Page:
When we have full agriculture production—no weird climate stuff going on—we still don’t feed everybody.
So for instance, there are bacteria that secrete sugars they then use to feed themselves. You can pull out the sugars, and eat those ourselves and leave the bacteria and the partially decaying wood pulp. And we can feed that stuff to other things. So for instance, rats digest wood to some degree, particularly after it is partially broken down that way. This makes a fairly good solution. We could feed something similar to chickens. And chicken is something maybe people would maybe be happier to eat than bacteria milkshakes.
Have you tried some of these solutions yourself?
Oh absolutely. A lot of it was just to make sure that the taste wasn’t so bad that it would never happen. Stuff like pine needle tea is really not that bad. Many insects are, I would even go so far as to say, tasty? If you get by the initial sort of gag reflex. Let’s say we grow mushrooms on logs and everybody’s eating mushrooms. Of course, that’s not too scary. And then the waste product from that goes to feed ruminants like cows, and then [you’ve got] beef so you know, you can still have hamburger. It’s not that bad. We might be eating more of the cow than we do now, but it’s not that bad.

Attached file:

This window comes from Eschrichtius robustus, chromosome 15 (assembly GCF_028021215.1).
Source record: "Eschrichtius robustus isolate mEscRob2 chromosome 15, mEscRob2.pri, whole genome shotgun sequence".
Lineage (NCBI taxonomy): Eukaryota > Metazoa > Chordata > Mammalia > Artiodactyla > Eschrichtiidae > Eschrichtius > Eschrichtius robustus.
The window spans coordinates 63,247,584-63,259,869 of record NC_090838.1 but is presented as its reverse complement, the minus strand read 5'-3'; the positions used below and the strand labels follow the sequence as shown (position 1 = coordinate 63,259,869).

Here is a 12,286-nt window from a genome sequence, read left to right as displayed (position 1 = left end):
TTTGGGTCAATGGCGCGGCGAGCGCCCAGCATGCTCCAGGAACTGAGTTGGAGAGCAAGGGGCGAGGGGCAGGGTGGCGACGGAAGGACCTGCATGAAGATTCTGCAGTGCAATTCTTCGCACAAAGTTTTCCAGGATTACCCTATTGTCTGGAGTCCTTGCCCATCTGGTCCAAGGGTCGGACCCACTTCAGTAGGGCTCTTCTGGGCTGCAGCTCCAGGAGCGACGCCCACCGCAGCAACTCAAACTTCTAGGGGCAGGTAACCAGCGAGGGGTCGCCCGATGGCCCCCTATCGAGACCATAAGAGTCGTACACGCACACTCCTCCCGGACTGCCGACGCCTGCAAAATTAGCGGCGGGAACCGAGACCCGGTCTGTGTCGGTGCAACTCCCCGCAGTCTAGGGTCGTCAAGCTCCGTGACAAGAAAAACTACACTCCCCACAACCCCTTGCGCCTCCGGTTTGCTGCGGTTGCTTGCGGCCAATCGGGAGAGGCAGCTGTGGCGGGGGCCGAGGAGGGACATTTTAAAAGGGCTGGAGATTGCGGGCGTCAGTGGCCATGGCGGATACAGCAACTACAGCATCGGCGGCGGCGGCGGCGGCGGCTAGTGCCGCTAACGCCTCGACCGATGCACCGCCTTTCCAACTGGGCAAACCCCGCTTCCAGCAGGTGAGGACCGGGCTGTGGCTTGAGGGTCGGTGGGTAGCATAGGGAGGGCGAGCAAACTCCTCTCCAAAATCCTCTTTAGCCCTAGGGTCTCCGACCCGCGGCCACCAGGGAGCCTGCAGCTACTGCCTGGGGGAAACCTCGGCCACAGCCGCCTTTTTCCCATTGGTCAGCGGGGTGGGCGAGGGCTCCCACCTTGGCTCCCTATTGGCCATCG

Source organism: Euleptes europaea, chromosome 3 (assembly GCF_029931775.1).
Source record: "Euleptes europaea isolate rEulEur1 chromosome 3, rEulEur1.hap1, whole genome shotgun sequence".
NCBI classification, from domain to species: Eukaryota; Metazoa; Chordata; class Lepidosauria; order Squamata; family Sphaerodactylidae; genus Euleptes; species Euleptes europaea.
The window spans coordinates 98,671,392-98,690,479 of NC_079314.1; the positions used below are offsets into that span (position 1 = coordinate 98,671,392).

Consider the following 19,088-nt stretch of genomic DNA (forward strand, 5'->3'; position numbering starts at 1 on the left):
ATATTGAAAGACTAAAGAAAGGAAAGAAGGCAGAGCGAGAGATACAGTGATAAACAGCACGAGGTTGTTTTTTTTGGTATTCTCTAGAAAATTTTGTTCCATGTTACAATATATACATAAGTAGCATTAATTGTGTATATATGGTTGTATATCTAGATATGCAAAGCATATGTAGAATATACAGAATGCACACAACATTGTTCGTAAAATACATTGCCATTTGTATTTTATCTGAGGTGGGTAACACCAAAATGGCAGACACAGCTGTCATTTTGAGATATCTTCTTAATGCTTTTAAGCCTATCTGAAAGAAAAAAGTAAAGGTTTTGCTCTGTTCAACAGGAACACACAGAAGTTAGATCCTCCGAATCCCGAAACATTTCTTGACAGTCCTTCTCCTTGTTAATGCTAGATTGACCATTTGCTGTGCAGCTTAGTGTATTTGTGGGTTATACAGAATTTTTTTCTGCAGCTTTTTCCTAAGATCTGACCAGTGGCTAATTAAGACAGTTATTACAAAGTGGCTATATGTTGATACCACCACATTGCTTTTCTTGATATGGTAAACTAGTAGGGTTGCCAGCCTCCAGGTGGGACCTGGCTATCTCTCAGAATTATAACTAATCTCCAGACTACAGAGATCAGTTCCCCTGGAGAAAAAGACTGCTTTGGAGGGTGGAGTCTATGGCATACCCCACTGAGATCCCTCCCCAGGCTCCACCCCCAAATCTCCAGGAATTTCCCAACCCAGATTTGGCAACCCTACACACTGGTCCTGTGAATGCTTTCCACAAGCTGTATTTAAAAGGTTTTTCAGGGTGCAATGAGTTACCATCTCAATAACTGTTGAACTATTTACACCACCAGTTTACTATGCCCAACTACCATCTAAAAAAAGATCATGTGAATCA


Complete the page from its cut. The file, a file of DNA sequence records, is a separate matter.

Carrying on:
In your book, you talk about this need for a lot of chain saws. Why would we need so many?